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ESPN invents new, unholy German Franken-club. You should stay away from ESPN. August 17, 2010

Posted by Alex Tomchak Scott in German soccer, War on ESPN.
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Funny thing about "Bayern Leverkusen" is it doesn't exist.

By now, my hatred for ESPN Soccernet is well-documented. The fact that many of their native articles are bottom-of-the-barrel (with exceptions for some of their World Cup coverage, as well as the work of Phil Ball and Uli Hesse-Lichtenberger), often containing falsehoods, is insufficient. Plenty of well-funded sites have very poor articles indeed.

But Soccernet must either have bad copy editors or no copy editors. At least half the stories I’ve read on ESPN contain at least one glaring grammar error. Here, I write about one article that contained seven dangling modifiers (I now realize the last one is not a dangling modifier). The soundess of an organization that hires a writer who seemingly doesn’t understand the concept of the dangling modifier is troubling enough, but not having a copy flow that catches such an incredibly basic error is pretty egregious.

When ESPN’s not kicking sand in grammar’s face as it shambles along, it’s often making blatant and embarrassing factual or spelling errors like the one above.

Today, I saw one such error that made me quite angry. It was a link to an interview with Michael Ballack that said he’d moved to “Bayern Leverkusen.” He has actually moved to Bayer Leverkusen, a club sponsored by aspirin-maker Bayer, but the writer of the summary appears to have gotten that club confused with Bayern Munich, whose name comes from the German word for Bavaria, a region that contains Munich, but not Leverkusen.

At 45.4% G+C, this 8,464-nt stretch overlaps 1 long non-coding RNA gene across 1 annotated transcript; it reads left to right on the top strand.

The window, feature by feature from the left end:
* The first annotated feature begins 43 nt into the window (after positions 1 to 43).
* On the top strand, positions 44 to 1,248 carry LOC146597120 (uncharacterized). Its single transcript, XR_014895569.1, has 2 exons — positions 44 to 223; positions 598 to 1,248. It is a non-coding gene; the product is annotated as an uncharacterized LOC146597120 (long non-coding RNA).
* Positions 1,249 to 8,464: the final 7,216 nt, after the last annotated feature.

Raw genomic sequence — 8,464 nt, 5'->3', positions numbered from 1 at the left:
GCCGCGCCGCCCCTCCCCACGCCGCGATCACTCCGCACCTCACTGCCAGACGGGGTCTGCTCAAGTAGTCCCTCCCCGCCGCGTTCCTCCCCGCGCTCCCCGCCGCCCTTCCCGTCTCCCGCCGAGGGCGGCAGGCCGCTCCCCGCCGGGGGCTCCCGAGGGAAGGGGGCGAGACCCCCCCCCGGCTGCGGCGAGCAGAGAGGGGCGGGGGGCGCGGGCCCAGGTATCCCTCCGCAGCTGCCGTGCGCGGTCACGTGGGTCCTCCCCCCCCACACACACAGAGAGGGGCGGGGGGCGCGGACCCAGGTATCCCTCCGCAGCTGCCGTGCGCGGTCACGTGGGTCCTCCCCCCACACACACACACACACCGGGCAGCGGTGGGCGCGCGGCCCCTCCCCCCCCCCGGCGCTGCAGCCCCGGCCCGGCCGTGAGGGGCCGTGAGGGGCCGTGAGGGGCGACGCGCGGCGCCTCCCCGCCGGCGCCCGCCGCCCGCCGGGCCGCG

Whoever is writing the site’s display text is either too sloppy to proofread his or her work or simply not cognizant to the fact that “Bayern Leverkusen” does not exist.

I’ve made some grammar and factual errors on this blog, but this is a blog, where that’s to be expected, not that I don’t try my best. I’m not paid to do this. ESPN can’t point to any such justification. I don’t know if ESPN’s sections on other sports are so poorly edited because I don’t read them, so I can only speak to that part of soccer fans.

So to you, soccer fan: You’re a rational consumer and you have a choice. I’m not saying read this blog, although I’d like that, but there are plenty of soccer websites out there that care enough about their readers to hire people who’ll compose intelligent articles, and to make sure they’re properly edited. The Guardian is my favorite because I’ve been reading it for years, but if you’re an looking for something that takes a similar perspective to ESPN’s, Sports Illustrated’s soccer section is excellent.

SI’s used to be an afterthought, but when the World Cup came around, the magazine invested in hiring really excellent columnists: Jonathan Wilson, an absolute trailblazer in soccer writing, Sid Lowe, Tim Vickery, Marcela Mora y Araujo, Rob Smyth, Raphael Honigstein. They even poached ESPN’s US soccer staff.

ESPN: Improve. Now.

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Comments»

1. Ted - August 17, 2010

You might want to check your own work before you criticize others for spelling errors. “contain contain”? At least your word processor should have caught that, whereas Bayern wouldn’t.

I’m not an advocate for soccernet, but if you’re going to take shots at others for spelling mistakes, at least have your own house in order. Otherwise you risk coming off as a blowhardy dipshit. So congrats on that.

2. michaeltomlinson - August 18, 2010

The difference “Ted” is that they are paid, also writing “contain” twice isn’t as a bad as blatantly getting clubs names wrong. It is as bad as the Washington Nationals showing up AND wearing uniforms that read “Natinals” on them last year.


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